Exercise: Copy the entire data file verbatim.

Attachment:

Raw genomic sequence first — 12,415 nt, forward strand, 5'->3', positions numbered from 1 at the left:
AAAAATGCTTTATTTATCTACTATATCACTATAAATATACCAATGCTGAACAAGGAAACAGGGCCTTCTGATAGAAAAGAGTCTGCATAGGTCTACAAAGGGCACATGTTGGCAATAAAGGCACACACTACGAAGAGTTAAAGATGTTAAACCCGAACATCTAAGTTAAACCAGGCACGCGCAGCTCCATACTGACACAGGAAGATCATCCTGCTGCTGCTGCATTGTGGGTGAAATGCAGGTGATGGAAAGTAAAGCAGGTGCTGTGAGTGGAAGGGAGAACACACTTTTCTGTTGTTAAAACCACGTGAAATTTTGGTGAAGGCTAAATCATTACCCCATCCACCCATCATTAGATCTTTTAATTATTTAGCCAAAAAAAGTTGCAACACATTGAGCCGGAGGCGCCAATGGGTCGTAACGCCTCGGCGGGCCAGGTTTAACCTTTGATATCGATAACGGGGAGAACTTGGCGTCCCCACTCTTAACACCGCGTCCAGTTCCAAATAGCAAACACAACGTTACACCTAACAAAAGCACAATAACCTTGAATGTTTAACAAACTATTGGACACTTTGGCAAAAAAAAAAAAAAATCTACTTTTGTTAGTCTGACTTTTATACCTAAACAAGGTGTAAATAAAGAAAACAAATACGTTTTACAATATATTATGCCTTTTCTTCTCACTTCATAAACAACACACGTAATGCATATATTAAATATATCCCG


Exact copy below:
Raw genomic sequence first — 12,415 nt, forward strand, 5'->3', positions numbered from 1 at the left:
AAAAATGCTTTATTTATCTACTATATCACTATAAATATACCAATGCTGAACAAGGAAACAGGGCCTTCTGATAGAAAAGAGTCTGCATAGGTCTACAAAGGGCACATGTTGGCAATAAAGGCACACACTACGAAGAGTTAAAGATGTTAAACCCGAACATCTAAGTTAAACCAGGCACGCGCAGCTCCATACTGACACAGGAAGATCATCCTGCTGCTGCTGCATTGTGGGTGAAATGCAGGTGATGGAAAGTAAAGCAGGTGCTGTGAGTGGAAGGGAGAACACACTTTTCTGTTGTTAAAACCACGTGAAATTTTGGTGAAGGCTAAATCATTACCCCATCCACCCATCATTAGATCTTTTAATTATTTAGCCAAAAAAAGTTGCAACACATTGAGCCGGAGGCGCCAATGGGTCGTAACGCCTCGGCGGGCCAGGTTTAACCTTTGATATCGATAACGGGGAGAACTTGGCGTCCCCACTCTTAACACCGCGTCCAGTTCCAAATAGCAAACACAACGTTACACCTAACAAAAGCACAATAACCTTGAATGTTTAACAAACTATTGGACACTTTGGCAAAAAAAAAAAAAAATCTACTTTTGTTAGTCTGACTTTTATACCTAAACAAGGTGTAAATAAAGAAAACAAATACGTTTTACAATATATTATGCCTTTTCTTCTCACTTCATAAACAACACACGTAATGCATATATTAAATATATCCCG